Red Herrings and Logos

red herring

 

 

 

 

 

 

 

Okay, by now, when it comes to the proposed new state logo, everyone knows that:

  • The Governor’s office commissioned a new logo that is really ugly and looks like a 5th grader designed it.
  • The government paid too much for this piece of crap.
  • The overwhelming majority of the citizens hate it.
  • Gov. Haslam is going to force us to use it anyway.

Aside from demonstrating an arrogance and tone deafness that seems second nature to  this governor, RTP thought it would be beneficial if we pointed out just a couple of the glaring inconsistencies of “Logogate.”

Trying to explain their monumentally stupid idea of a new state logo, the governor’s office resorted to the straw man of “calm down, everyone. It is not going to replace the state flag.” Earlier this week, even the governor made this excuse: “It won’t replace the state flag.”

Just one thing wrong with that rationale: The only ones referring to the flag replacement possibility are the governor, his staff, the overpaid ad agency and a couple of close allies. The first mention in the press of “no flag replacement” came in the Tennessean on May 26. The source? Gov. Bill Haslam’s office. The most recent person to repeat the “no flag replacement” meme? Gov. Haslam.

And recently, Sen. Mark Norris says the whole controversy will somehow go away if the House starts reciting something called the “Salute to the Tennessee State Flag” every day (something those party hounds in the Senate apparently already do). We do not have any idea what Norris is talking about, and we have the sneaking suspicion neither does he.

But Sen. Marko Stupido couldn’t just leave it be with his weird solution. Oh no, he had to go and question the intelligence of Tennessee voters with this insulting statement (which readers will note repeated the governor’s spurious theme of “not replacing the flag”):Mark Norris

“Concern arising from the recent introduction of a new state ‘logo’ is the reason I’m writing you today,” says Norris, R-Collierville, in the letter to Harwell, dated May 26. “You and I understand that Gov. Haslam has no intention of attempting to replace the Flag of Tennessee, but most Tennesseans do not.” (emphasis added)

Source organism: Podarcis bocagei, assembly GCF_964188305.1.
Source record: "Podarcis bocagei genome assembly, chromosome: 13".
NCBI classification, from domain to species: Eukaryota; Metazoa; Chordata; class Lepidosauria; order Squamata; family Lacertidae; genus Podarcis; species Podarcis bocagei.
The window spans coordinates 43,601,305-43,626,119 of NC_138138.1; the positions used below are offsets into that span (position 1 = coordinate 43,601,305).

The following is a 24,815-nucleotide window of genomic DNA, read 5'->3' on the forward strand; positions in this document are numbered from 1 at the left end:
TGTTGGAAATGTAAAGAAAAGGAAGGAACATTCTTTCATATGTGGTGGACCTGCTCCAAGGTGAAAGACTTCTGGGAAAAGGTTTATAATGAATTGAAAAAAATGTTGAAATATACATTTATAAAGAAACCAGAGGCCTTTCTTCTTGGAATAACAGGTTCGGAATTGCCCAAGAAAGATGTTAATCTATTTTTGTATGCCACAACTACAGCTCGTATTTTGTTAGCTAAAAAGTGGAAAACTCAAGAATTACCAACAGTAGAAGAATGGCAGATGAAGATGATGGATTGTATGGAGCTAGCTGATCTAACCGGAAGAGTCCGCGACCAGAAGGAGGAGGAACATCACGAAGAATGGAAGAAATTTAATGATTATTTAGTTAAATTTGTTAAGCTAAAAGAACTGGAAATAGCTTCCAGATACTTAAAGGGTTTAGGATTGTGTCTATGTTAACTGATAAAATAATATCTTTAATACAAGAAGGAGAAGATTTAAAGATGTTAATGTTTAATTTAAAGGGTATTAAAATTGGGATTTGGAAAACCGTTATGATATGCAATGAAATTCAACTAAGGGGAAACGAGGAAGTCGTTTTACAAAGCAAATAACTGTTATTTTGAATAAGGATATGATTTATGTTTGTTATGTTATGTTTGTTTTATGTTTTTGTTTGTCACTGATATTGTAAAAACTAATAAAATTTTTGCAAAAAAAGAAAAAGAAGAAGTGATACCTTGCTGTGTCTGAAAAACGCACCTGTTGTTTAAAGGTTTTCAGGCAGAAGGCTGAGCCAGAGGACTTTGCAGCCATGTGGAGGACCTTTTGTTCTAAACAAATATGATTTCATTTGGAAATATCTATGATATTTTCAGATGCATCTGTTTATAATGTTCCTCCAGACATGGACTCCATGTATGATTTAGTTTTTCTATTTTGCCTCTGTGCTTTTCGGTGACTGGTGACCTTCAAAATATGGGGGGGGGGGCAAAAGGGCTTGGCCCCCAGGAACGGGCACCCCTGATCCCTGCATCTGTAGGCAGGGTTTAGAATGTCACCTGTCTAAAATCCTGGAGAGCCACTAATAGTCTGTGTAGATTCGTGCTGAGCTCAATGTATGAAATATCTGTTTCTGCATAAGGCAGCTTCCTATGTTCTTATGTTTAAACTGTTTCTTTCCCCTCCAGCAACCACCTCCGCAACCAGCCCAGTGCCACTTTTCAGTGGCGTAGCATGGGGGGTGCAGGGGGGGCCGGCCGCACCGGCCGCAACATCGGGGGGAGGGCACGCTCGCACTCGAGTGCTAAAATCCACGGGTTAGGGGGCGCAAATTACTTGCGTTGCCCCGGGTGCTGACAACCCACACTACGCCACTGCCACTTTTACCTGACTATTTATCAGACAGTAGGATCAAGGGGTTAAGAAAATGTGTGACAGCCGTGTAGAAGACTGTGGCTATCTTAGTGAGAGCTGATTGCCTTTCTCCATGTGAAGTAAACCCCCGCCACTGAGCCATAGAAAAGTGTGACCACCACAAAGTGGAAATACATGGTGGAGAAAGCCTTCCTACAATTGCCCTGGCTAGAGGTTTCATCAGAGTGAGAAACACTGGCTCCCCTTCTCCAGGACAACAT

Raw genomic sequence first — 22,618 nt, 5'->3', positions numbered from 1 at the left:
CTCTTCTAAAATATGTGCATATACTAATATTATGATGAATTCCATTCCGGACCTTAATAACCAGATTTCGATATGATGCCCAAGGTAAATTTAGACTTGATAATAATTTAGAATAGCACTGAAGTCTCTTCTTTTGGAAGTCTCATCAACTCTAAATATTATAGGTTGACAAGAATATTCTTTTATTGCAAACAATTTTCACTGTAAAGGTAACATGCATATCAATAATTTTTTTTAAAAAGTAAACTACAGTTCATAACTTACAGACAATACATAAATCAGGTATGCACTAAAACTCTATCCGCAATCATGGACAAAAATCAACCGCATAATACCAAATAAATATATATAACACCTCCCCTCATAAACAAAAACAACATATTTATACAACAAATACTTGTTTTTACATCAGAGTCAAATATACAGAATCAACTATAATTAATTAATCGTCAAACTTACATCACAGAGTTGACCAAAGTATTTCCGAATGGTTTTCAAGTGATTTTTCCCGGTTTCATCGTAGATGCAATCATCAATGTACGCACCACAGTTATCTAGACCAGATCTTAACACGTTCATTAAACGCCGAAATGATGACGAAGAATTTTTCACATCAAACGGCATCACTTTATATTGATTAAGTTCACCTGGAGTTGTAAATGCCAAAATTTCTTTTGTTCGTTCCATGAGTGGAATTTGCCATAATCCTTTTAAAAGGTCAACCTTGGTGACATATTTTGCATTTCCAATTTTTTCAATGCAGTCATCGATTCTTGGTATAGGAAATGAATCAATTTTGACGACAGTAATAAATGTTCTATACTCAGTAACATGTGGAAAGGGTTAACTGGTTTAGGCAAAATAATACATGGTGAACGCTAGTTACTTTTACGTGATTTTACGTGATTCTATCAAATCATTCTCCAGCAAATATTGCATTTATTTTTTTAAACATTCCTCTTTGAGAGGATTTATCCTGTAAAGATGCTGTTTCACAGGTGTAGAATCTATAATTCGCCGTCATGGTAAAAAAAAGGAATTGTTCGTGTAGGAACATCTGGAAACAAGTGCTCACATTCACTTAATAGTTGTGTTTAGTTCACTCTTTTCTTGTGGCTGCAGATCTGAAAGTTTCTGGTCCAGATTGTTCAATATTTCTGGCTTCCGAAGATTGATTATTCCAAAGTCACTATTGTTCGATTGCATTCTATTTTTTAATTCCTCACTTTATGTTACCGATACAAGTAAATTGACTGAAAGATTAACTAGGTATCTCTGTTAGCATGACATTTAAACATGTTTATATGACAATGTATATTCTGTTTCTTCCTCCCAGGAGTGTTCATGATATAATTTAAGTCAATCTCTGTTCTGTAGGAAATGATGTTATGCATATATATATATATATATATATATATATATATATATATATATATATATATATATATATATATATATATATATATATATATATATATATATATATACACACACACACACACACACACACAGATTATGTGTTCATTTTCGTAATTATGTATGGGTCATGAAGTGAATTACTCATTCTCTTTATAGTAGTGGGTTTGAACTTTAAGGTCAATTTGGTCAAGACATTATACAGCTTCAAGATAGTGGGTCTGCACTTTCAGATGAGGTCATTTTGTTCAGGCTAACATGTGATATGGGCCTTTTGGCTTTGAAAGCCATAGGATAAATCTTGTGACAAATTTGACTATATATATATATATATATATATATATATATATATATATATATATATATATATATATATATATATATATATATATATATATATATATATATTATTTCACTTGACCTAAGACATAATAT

Really, Mark? You and Beth and Bill are so-o-o much smarter than “most Tennesseans?” Those ignorant hicks think the ugly new logo is going to replace the state flag? Exactly where did you see a poll that says that? Or did you just pull that assessment out of your butt? We’re betting it’s the latter.

The governor, ever the legal expert, opines that they couldn’t use the popular “Tri-star” logo because “it wasn’t possible to trademark” that design.  Oh, really Bill?

Let’s see how well your trademark holds up when someone outside state government decides to use it and your crack Attorney General tries to stop them.  We were not aware that turning the state flag 90 degrees to the right, then replacing the Tri-stars with an acronym (TN) that was created by the U.S. postal service and has been in the public domain for 50 years  was “trademark-able.”  What a load of hooey.  Just like your bogus inference that people were upset with the logo because they “thought it would replace the state flag.”

RTP helpfully offers some more, equally absurd, red herrings for the governor’s office to use when their current excuse for the state logo fiasco starts wearing thin:

“Critics of the logo need to take a Valium and realize that the new logo does not mean the state is going to randomly euthanize your pets.”

 

“The Pride of the Southland Band is not going to use the new logo to replace the Power T in the pregame program at football games and anyone who says so is an enemy of Gov. Bill Haslam. And a communist.”

And RTP’s favorite:

“Most Tennesseans think the town of Ten Mile (Meigs County) is going to be required to change its name to TN Mile to conform with the new logo. That’s just not true and the Governor says that Tennesseans should be ashamed for even suggesting such a thing.”

We could go on with more examples of herrings of the crimson variety, but you get the idea.  We will leave you with this thought:

Most Tennesseans do not believe the new logo is worth 50 cents, much less $50,000. But if replacing the state flag with the new logo would mean we get to replace condescending schmucks like Mark Norris and bull-headed officials like Bill Haslam, then we would be willing to consider it.

 

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